October 1, 1991: No Eluding Phantom of RFK

If you’re the Chicago Bears, the Cleveland Browns or anybody else who’s scheduled to play the Washington Redskins any time soon, you’ve got to start hiring security guards, witch doctors and maybe even counterespionage agents immediately.

First, Barry Sanders, currently the best running back in football, was expected to play against Washington but aggravated a rib injury in pregame warm-ups and missed the entire opening game.

Since then, Sanders has run for what seems like 1,634 yards, never missing a game, and the Lions haven’t lost. Detroit quarterback Rodney Peete also played hurt against the Redskins and looked it. Ring up a 45-0 shutout.

Next, the Redskins allowed Dallas halfback Emmitt Smith to run the length of the field for a touchdown -- a wily, if slightly unusual ploy. Smith, who may be the second-best running back in the NFC, got sick to his stomach and saw limited duty thereafter. Was the injury important? Well, Washington won by two.

When the Redskins met Phoenix, the Cardinals’ starting quarterback, Timm Rosenbach, was out for the season with a knee injury and the visitors were reduced to using a person identified as Tom Tupa as their quarterback. Another shutout in RFK, this one easier than the first.

The Bengals thought they were at full strength, but that didn’t last long. Their superb halfback James Brooks, also one of the NFL’s premier threats, was injured after just seven carries and never returned. He watched the second half in street clothes. The Redskins won by an entire touchdown.

The worst blow so far, however, was saved for the Eagles last night in RFK Stadium on “Monday Night Football” so all of America could see the bizarre doings that now surround the Redskins.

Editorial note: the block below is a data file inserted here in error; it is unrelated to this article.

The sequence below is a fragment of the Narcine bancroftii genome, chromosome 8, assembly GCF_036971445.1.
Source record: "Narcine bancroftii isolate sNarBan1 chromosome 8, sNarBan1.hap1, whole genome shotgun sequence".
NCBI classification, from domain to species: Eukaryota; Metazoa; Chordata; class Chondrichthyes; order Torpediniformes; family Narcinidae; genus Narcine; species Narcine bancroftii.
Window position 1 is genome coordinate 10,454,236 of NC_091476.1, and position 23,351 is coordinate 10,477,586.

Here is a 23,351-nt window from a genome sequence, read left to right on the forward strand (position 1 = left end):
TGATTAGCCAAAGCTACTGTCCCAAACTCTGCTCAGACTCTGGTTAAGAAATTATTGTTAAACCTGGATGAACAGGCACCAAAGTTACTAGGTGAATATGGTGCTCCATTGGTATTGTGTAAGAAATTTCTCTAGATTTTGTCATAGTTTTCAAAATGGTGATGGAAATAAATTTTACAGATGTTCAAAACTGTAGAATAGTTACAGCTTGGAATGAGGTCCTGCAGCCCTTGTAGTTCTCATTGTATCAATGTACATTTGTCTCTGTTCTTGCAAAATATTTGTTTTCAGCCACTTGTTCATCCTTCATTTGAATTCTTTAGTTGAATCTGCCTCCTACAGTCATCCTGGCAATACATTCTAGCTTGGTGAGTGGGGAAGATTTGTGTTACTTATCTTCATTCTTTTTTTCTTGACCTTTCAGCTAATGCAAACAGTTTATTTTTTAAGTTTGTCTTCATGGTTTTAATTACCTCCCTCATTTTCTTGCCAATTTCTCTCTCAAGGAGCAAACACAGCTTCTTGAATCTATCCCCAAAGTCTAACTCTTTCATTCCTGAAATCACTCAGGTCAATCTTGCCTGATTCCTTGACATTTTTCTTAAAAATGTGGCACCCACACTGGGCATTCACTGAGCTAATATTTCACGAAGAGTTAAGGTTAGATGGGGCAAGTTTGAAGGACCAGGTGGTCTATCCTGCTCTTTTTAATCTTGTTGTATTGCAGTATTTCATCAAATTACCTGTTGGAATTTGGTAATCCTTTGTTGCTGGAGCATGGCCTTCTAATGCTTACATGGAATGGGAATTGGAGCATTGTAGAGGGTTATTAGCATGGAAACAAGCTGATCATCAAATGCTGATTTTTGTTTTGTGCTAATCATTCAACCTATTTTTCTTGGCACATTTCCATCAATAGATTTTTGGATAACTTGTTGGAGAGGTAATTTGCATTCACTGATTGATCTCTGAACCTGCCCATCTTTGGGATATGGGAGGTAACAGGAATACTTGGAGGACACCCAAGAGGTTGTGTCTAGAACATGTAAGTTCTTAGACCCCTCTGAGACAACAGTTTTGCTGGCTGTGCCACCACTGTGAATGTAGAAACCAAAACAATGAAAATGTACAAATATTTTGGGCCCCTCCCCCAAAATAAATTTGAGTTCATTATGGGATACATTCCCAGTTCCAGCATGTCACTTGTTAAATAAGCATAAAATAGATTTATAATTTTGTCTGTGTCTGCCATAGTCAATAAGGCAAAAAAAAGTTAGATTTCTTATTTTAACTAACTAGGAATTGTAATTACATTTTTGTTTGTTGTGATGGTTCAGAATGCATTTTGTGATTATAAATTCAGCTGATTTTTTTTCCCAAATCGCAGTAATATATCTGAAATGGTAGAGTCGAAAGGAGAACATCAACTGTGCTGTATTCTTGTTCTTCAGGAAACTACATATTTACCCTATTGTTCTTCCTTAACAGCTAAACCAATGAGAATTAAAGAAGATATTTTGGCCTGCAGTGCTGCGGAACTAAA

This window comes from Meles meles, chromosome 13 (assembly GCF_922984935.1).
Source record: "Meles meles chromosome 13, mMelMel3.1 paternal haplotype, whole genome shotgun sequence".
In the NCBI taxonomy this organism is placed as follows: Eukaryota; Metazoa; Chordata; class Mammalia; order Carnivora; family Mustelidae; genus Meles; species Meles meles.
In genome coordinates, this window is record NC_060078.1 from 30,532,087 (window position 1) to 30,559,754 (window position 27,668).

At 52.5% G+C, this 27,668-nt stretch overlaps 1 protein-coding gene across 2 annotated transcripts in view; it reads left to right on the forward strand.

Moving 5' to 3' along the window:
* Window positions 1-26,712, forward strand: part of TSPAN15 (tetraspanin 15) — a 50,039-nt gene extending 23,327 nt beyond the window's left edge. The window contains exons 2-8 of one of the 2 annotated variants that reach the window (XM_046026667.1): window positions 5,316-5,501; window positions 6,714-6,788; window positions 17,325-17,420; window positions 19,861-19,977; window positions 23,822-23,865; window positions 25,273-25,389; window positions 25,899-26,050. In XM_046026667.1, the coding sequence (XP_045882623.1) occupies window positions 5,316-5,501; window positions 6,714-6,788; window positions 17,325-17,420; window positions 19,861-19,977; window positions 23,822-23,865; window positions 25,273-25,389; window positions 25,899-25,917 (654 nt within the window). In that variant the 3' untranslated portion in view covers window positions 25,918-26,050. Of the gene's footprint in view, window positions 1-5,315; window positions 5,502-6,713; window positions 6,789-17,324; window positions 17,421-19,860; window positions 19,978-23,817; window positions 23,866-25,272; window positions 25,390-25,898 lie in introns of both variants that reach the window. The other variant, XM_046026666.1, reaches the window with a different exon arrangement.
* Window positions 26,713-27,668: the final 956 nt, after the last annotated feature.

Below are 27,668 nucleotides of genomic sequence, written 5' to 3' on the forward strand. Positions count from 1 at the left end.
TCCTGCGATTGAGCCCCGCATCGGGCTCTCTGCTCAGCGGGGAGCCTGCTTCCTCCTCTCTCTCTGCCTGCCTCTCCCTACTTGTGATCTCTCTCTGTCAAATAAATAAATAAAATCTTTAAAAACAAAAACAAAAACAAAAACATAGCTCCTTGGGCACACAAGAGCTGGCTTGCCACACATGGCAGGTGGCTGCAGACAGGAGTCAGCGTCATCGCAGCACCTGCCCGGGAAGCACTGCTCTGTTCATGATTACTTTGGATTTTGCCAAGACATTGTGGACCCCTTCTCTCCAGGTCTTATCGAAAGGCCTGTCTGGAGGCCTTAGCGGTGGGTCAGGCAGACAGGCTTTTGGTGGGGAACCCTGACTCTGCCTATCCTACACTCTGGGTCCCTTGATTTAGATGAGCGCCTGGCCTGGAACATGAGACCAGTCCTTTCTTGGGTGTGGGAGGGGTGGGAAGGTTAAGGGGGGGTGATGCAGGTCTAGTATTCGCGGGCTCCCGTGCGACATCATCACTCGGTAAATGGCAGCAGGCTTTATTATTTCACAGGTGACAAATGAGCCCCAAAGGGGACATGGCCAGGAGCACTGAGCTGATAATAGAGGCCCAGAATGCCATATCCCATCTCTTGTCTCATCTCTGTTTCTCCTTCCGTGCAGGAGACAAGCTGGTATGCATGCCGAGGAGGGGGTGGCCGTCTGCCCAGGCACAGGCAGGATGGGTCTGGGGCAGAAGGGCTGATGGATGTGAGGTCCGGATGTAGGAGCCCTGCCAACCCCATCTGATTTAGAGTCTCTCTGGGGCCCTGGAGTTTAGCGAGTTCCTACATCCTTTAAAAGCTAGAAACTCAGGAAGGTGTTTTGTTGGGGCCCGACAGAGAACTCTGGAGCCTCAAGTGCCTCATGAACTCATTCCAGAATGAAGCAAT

Everyone knew that the visitors would have to do battle without Randall Cunningham, usually referred to in Philadelphia as Our Entire Offense, Such As It Is. What no one suspected was that, in this Season of the Redskin Hex, second-string quarterback Jim McMahon would last less than one quarter.

McMahon, like Sanders, Smith and Brooks, was hurt on a play when it appeared that no Redskin did him any damage. McMahon scrambled out of bounds on a nondescript play and ended up with a sprained knee.

The Eagles offense was reduced to using 13-year veteran Pat Ryan, whose status at the time of Cunningham’s injury was Unemployed But Interested In Anything Involving a Football.


Nice offense there, Eagles. No beat and you can’t dance to it either.

Clearly, the Redskins are the most wonderful, unstoppable and awe-inspiring team in NFL history. At the moment, after this 23-0 triumph, their combined score against three opponents in RFK Stadium is 102-0. The Browns, due in Washington Oct. 13, had a bye this week but can be expected to request that the NFL offer them another one as a special dispensation.

Of course, there is one other interpretation of the data. The Redskins might be a pretty good team, somewhat better than last year’s 10-6 aggregation, which has been I-N-C-R-E-D-I-B-L-Y lucky.

In a town full of conspiracy theories, it is almost impossible to overlook the possible involvement of the intelligence community in all this. With the demise of world communism and victory in the Persian Gulf, does anyone really know what the CIA has been doing with all its spare time?